Written by Aaron Khew Kok How, AA Pharmacist.

Is dementia the same as Alzheimer’s?

No, they are not the same. Dementia is not a disease in itself. It is a term to define a set of clinical symptoms manifested when the brain cells malfunction. Alzheimer’s, on the other hand, is one of the diseases causing dementia.

Dementia

Dementia describes a group of symptoms including memory loss, difficulties with thinking, problem solving or language, and often changes in mood, perception or behavior. The specific symptoms that individual with dementia experiences will depend on the parts of the brain being damaged and the disease that is causing the dementia. The different types of dementia include:

  • Dementia of the Alzheimer type
  • Vascular dementia (stroke)
  • Fontotemporal dementia (personality and mood changes, disinhibition and language)
  • Dementia with Lewy Bodies
  • Mixed Dementia

Knowing the type of dementia enables appropriate treatment, advice and support to be offered. There is no specific test for dementia. Diagnosis is usually based on history taking, physical examinations and tests (to rule out other possibilities), test of mental abilities or a brain scan when necessary. Dementia is usually diagnosed by a psychiatrist, geriatrician or a neurologist.

Alzheimer’s

Alzheimer’s is a type of dementia that causes problems with memory, thinking and behavior . It is progressive and it worsens gradually over time. Alzheimer’s disease typically progresses slowly in 3 general stages:

1. Early Stage (Mild)
In this early stage, a person may still function independently but they may start to have memory lapses such as forgetting familiar words or the location of everyday objects.
2. Middle Stage (Moderate)
It is the longest stage of Alzheimer’s disease. We may notice them with confusing words, getting frustrated or angry, or acting in unexpected ways, such as refusing to bathe. Damage to nerve cells in the brain makes them difficult to express their thought and perform routine tasks.
3. Late Stage (Severe)
At this stage, they lose their ability to respond to their environment, to carry on a conversation and eventually to control movement.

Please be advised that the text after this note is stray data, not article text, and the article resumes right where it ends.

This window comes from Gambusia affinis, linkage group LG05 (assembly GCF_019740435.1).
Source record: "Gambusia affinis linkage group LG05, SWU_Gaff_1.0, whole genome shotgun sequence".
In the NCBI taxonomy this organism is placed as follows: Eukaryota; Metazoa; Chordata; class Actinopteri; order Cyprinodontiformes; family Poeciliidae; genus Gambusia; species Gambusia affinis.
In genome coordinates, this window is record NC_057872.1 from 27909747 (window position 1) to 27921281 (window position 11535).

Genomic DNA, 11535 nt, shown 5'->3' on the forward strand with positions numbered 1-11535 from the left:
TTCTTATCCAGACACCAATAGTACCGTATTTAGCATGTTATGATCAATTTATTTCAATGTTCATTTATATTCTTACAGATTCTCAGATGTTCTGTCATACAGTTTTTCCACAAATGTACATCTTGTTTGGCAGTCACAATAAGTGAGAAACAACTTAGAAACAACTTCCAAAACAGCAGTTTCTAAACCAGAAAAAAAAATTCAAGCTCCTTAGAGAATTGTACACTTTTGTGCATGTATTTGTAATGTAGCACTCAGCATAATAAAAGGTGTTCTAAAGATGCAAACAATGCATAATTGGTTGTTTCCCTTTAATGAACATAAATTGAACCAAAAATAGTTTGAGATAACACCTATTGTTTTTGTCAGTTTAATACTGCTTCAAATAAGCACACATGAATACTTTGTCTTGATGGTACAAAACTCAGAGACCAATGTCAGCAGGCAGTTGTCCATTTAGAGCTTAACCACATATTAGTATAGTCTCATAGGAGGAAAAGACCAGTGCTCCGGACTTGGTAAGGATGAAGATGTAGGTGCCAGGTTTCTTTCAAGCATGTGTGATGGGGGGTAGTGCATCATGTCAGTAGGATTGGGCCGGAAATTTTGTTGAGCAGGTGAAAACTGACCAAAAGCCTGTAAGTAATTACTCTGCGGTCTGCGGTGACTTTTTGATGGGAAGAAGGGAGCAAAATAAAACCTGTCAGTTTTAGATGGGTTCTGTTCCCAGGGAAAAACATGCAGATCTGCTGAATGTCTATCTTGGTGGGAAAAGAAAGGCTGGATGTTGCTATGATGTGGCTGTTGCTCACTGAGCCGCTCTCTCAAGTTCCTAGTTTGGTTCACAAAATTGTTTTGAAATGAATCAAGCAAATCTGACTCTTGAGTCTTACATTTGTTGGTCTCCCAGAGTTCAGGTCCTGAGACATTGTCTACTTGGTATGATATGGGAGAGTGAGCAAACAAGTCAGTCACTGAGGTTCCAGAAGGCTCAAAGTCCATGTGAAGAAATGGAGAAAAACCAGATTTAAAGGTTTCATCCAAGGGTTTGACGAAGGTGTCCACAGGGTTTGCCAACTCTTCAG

Risk Factors

  1. Age- 65 years and older.
  2. Family history
  3. Genetics- (Alzheimer’s):
    Risk Gene (Apolipoprotein E-e4)- increase the likelihood of developing a disease but do not guarantee it will happen.
    Deterministic genes (Amyloid precursor protein (APP), Presenilin-1, Presenilin-2)- directly cause a disease.
  4. High blood pressure
  5. Lack of exercise
  6. Smoking
  7. Head injuries

Management

There is no cure for Alzheimer’s disease but there are medications to help with the symptoms.

Pharmacological Treatment:

  • Cholinesterase inhibitors (Donepezil, Rivastigmine, Galantamine):
         Prevent the breakdown of acetylcholine, a chemical messenger important for memory and learning. By keeping levels of acetylcholine high, thissdrugs support communication among nerve cells.
  • Glutamate regulator (Memantine):
    A messenger chemical involved in information processing.

Non Pharmacological Approach:

  • Vitamin E
    It may slow functional decline in Alzheimer’s disease.
  • Gingko biloba
    A 240mg/day of gingko stabilized and slowed decline in cognition, function, behavior and global change in cognitive impairment and dementia.
  • Cognitive behavior therapy 
    Offered if the person develops depression and anxiety.
  • Cognitive stimulation therapy
    A way to keep their mind active (themed activity sessions).
  • Cognitive rehabilitation therapy
    Help them to retain skills and cope better.
  • Maintain healthy lifestyle
    Exercise, healthy balanced diet, stop smoking, well controlled of blood pressure, blood glucose and cholesterol level.
  • Coconut oil
    Provide alternative fuel source to keep the brain nourished.
    (Read more: The wonder oil – Coconut oil)
  • Fish Oil Omega-3
    May provide benefit for parts of the brain critical for memory and thinking skills.
  • Vitamin B6 (pyridoxine), B9 (folate) and B12 (cobalamin)
    Intake of these Vitamin B may lower blood level of homocysteine which subsequently reduce the rate of brain shrinkage and memory loss.

Reference:

  1. Alzheimer, S. o. (2018). Coconut oil- an answer for Alzheimer’s disease. Retrieved from alzheimer.ca/en/Home/About-dementia/Alzheimer-s-disease/Risk-factors/Coconut-oil.
  2. Alzheimer’s, A. (2016). Basic of Alzheimer’s disease. What it is and what you can do? Retrieved from www.alz.org.
  3. Alzheimer’s, A. (2018). Alzheimer’s Disease. Retrieved from https://www.alz.org/alzheimers_disease_1973.asp.
  4. Alzheimer’s, R. U. (2015). All about dementia. Retrieved from https://www.alzheimersresearchuk.org/wp-content/uploads/2015/01/All-about-dementia.pdf.
  5. Alzheimer’s, S. U. (2018). Talking Therapies. Retrieved from https://www.alzheimers.org.uk/info/20009/treatments/109/talking_therapies/2.
  6. Australia, N. D. (2017). What is dementia? Retrieved from www.dementia.org.au.
  7. Food, f. t. (2013). ALzheimer’s Prevention step. Retrieved from https://www.foodforthebrain.org/media/342447/alzheimers_6steps_rgb.pdf.
  8. Morris, M. C. (2006). Thoughts on B-vitamins and dementia. Journal Alzheimer’s Disease, 429-433.
  9. National, I. o. (2017). Dietary Supplements and Cognitive Function, Dementia, and Alzheimer’s Disease:What the Science Says. National Center for Complementary and Integrative Health.
  10. William, J. N. (2018). FISH OIL SUPPLEMENTS MAY BOOST BRAIN HEALTH. Fisher Center for Alzheimer’s Research Foundation.
  11. Winslow, B. T. (2011). Treatment of Alzheimer Disease. American Family Physician, 1403-1412.